The land is part of me. I love the sounds of the countryside, the smells. The air in the country is lighter and fresher. The food tastes better. The water is cleaner. The sunsets are more colorful. You can see every star in the sky at night. I can’t even explain my connection to this land except to say that I need the feel of the dirt under my feet the way I need oxygen and water. Every American has agrarian roots. I don’t care how disconnected you might be from the earth in your day- to- day life. Our ancestors grew, hunted, harvested. It’s in our bones.
As difficult as my early life was, the land has always been good to me. I wouldn’t trade it for anything. What I went through at an early age gave me the grit to grow from a pigtailed little girl in dirty overalls to the founder of a company that’s sold more than a billion dollars’ worth of fresh produce.
I marvel at how much has happened to me right here on this one piece of land. It was here that my restless spirit was born and that I conjured dreams of far-off places. I spent the majority of my early years planning my escape. And yet when I had the opportunity to leave, I didn’t take it. As my company grew, I began to travel on business constantly. I’ve been to some of the most amazing places. I’ve worked with some of our country’s most powerful people. And yet my soul is rooted here on the same piece of earth where I grew up. I hate it and I love it, and I suspect that I would wither like a harvested plant if I ever left.
Well-meaning advisors have told me that I should hide certain parts of who I am — either to conceal my humble origins or to minimize my current success. When I started my business at age sixteen, most days I wore jeans, work boots, and a baseball cap. People said, “How can she be a businesswoman dressed like that?” Now when I wear heels and a skirt, people say, “How can she be a farmer?”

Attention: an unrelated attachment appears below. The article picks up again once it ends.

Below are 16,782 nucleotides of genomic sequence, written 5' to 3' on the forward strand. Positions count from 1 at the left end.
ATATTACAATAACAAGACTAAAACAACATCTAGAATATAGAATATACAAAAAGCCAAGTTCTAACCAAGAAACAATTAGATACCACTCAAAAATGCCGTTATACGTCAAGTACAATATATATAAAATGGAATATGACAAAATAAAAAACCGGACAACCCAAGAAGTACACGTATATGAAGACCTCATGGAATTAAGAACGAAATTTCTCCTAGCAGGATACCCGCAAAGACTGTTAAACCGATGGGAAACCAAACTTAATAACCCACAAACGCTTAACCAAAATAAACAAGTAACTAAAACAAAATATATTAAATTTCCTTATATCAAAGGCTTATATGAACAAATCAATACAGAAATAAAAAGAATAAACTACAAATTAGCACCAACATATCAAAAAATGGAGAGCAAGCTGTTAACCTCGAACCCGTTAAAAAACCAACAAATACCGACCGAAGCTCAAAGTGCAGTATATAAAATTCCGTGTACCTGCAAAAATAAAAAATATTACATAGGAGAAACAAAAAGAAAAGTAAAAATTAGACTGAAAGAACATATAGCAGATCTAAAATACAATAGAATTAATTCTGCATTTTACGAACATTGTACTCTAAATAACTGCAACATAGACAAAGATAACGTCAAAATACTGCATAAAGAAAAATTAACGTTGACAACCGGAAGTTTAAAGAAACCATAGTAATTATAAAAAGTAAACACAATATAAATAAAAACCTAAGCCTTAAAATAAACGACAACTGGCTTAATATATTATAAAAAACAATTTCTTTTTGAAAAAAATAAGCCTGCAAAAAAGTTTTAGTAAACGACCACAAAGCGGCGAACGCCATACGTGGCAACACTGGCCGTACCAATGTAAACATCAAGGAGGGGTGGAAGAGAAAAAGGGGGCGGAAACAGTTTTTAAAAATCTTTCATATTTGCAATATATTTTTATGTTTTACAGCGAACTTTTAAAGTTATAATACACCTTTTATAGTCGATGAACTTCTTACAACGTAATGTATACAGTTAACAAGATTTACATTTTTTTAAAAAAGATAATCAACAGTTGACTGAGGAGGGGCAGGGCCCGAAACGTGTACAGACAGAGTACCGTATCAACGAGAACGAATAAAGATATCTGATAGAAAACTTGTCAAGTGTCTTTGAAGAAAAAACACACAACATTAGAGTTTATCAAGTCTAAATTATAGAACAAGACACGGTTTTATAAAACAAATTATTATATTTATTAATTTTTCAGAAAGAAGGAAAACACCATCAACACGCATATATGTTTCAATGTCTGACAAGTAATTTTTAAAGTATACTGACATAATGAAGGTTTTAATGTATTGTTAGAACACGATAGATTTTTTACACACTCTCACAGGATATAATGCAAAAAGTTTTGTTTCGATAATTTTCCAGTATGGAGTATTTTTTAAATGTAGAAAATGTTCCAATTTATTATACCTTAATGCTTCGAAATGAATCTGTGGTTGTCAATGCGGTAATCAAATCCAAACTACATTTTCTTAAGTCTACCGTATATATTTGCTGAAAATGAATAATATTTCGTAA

I’m sharing things in this book that for a long time I never dreamed of sharing with anyone, much less the world. Confronting colleagues with the more complicated truth would have taken time and energy. It was easier for me to let people believe whatever they wanted or needed to believe in order to accept me as someone who belonged at the negotiating table or the cocktail parties.
Over time, though, I’ve become brave enough to be myself no matter where I’m at and who’s in the room. I have a newfound appreciation of where I come from, what I’ve experienced, and where I am now. My community is filled with those I care deeply for. We don’t hear enough from people who come from the humble small towns of America, from people who know what it is to work with their hands from morning until nightfall, and who find ways to thrive without abandoning their roots.
Looking back on last night’s gathering, I know I belonged there as much as anyone did. In fact, my hardscrabble background gives me the advantage of perspective. I’ve done just about every working-class job you can think of. I’ve been the truck driver. I’ve been the cashier. I’ve been the field hand. Today I’m the boss. My story is the story of America, rich and destitute, raw and polished, damned and blessed. And it starts in a poor, tiny village in the middle of the country.